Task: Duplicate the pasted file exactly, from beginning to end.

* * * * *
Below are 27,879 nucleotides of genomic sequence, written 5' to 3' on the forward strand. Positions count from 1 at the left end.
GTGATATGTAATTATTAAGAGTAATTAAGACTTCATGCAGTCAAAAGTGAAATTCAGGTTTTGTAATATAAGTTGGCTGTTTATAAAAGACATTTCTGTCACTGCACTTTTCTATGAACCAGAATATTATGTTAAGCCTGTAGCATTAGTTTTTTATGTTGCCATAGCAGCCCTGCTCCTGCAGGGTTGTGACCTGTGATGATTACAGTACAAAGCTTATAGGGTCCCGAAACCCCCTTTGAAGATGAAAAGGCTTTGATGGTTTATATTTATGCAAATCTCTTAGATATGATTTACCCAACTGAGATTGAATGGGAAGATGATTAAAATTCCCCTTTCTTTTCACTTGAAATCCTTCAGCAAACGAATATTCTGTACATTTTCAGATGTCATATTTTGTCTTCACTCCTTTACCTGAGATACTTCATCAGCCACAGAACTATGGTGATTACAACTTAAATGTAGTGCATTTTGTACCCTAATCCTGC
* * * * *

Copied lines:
Below are 27,879 nucleotides of genomic sequence, written 5' to 3' on the forward strand. Positions count from 1 at the left end.
GTGATATGTAATTATTAAGAGTAATTAAGACTTCATGCAGTCAAAAGTGAAATTCAGGTTTTGTAATATAAGTTGGCTGTTTATAAAAGACATTTCTGTCACTGCACTTTTCTATGAACCAGAATATTATGTTAAGCCTGTAGCATTAGTTTTTTATGTTGCCATAGCAGCCCTGCTCCTGCAGGGTTGTGACCTGTGATGATTACAGTACAAAGCTTATAGGGTCCCGAAACCCCCTTTGAAGATGAAAAGGCTTTGATGGTTTATATTTATGCAAATCTCTTAGATATGATTTACCCAACTGAGATTGAATGGGAAGATGATTAAAATTCCCCTTTCTTTTCACTTGAAATCCTTCAGCAAACGAATATTCTGTACATTTTCAGATGTCATATTTTGTCTTCACTCCTTTACCTGAGATACTTCATCAGCCACAGAACTATGGTGATTACAACTTAAATGTAGTGCATTTTGTACCCTAATCCTGC